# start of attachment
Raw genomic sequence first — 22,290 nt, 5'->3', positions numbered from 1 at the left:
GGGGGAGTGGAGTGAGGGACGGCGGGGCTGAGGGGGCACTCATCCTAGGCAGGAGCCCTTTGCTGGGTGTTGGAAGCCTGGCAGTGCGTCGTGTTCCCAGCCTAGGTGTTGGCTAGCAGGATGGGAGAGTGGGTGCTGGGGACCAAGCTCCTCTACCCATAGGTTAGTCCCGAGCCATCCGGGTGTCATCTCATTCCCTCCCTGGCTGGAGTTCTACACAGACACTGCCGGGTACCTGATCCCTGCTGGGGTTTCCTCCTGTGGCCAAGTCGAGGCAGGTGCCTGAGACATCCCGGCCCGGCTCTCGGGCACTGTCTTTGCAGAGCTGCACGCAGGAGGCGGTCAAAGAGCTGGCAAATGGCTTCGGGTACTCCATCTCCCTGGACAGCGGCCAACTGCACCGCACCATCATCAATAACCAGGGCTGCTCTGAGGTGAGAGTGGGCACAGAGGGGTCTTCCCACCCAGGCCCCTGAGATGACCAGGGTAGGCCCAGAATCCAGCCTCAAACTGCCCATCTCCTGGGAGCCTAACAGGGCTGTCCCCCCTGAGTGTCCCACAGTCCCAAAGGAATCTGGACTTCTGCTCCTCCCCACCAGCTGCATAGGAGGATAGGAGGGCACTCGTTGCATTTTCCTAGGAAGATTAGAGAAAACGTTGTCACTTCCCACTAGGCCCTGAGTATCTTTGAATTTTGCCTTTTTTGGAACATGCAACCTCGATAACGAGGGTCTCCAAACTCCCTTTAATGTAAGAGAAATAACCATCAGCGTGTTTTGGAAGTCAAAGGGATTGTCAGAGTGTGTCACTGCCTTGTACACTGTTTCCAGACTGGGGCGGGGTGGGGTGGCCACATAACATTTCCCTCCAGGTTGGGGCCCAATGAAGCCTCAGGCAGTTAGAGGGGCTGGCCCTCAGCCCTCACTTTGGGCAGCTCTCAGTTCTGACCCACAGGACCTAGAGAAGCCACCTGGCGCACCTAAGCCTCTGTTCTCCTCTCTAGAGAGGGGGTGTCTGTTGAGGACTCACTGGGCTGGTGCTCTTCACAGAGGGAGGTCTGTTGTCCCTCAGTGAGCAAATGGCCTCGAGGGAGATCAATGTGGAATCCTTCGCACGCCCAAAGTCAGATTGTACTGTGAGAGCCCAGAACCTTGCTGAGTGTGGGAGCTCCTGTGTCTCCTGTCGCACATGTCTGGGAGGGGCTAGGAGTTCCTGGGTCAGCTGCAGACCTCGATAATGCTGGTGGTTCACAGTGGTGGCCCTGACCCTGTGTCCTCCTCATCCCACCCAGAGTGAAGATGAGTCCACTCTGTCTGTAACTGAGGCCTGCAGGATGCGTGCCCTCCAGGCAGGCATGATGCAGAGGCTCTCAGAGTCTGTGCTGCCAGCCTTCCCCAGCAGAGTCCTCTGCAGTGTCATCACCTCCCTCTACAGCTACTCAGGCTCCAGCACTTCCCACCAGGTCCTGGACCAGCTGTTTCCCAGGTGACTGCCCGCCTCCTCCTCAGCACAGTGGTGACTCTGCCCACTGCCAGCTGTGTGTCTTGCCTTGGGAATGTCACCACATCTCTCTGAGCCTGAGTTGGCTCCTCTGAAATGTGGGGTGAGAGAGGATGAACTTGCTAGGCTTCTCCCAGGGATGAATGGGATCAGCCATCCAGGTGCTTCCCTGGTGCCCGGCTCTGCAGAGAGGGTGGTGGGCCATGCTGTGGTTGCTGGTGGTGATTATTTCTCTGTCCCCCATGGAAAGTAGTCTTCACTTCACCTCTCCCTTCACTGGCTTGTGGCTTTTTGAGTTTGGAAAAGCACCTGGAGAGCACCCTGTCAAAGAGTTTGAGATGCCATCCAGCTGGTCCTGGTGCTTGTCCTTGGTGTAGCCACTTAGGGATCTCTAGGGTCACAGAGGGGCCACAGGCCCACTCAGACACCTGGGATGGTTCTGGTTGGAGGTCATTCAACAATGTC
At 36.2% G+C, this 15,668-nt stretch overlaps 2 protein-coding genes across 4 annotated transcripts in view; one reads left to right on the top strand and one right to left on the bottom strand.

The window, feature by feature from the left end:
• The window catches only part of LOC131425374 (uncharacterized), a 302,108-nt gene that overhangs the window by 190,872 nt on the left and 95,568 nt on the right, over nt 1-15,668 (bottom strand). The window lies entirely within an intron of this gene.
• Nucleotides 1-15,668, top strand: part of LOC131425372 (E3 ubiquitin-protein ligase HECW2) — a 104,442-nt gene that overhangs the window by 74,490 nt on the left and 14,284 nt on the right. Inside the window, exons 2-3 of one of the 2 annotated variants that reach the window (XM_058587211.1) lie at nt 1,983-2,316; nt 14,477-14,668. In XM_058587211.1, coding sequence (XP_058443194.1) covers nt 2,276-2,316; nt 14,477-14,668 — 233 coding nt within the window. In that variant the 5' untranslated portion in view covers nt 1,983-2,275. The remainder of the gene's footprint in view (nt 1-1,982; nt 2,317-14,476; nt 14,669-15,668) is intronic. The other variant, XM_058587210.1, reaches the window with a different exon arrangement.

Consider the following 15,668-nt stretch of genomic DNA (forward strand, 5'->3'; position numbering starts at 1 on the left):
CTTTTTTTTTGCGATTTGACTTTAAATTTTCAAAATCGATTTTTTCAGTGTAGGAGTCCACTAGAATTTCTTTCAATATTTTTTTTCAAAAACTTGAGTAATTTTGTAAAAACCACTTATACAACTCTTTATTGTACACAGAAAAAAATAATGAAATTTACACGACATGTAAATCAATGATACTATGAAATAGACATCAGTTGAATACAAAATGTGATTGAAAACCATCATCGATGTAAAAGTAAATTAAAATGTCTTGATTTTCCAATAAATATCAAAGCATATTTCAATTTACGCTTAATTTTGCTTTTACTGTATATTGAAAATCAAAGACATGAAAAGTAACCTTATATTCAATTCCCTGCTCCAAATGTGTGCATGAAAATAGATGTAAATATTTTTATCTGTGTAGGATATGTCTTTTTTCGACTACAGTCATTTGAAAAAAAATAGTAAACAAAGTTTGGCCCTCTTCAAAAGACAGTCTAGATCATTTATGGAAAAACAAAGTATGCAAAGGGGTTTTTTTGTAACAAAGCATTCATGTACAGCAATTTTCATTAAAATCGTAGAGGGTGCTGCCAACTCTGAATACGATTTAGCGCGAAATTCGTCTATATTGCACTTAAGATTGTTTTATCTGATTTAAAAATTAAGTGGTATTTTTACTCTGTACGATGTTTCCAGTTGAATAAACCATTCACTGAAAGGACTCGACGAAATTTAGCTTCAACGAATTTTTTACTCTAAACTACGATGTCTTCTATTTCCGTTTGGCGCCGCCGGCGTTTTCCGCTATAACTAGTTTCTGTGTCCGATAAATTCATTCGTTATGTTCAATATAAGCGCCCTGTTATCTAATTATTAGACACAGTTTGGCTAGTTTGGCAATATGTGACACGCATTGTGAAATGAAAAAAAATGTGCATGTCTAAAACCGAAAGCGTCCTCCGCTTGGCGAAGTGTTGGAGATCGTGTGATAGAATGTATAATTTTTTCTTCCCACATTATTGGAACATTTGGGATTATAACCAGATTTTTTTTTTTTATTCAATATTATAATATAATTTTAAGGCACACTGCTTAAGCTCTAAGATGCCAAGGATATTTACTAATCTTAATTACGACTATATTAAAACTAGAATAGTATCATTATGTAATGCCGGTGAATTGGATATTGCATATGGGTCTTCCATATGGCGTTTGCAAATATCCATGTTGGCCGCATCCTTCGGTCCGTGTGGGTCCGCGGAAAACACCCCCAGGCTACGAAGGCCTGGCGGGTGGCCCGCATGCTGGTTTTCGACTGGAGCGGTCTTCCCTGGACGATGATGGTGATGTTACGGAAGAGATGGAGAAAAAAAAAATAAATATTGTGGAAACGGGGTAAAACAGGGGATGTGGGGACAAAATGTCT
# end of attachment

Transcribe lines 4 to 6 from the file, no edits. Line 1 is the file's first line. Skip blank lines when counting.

The window, feature by feature from the left end:
• The window catches only part of LOC131425374 (uncharacterized), a 302,108-nt gene that overhangs the window by 190,872 nt on the left and 95,568 nt on the right, over nt 1-15,668 (bottom strand). The window lies entirely within an intron of this gene.
• Nucleotides 1-15,668, top strand: part of LOC131425372 (E3 ubiquitin-protein ligase HECW2) — a 104,442-nt gene that overhangs the window by 74,490 nt on the left and 14,284 nt on the right. Inside the window, exons 2-3 of one of the 2 annotated variants that reach the window (XM_058587211.1) lie at nt 1,983-2,316; nt 14,477-14,668. In XM_058587211.1, coding sequence (XP_058443194.1) covers nt 2,276-2,316; nt 14,477-14,668 — 233 coding nt within the window. In that variant the 5' untranslated portion in view covers nt 1,983-2,275. The remainder of the gene's footprint in view (nt 1-1,982; nt 2,317-14,476; nt 14,669-15,668) is intronic. The other variant, XM_058587210.1, reaches the window with a different exon arrangement.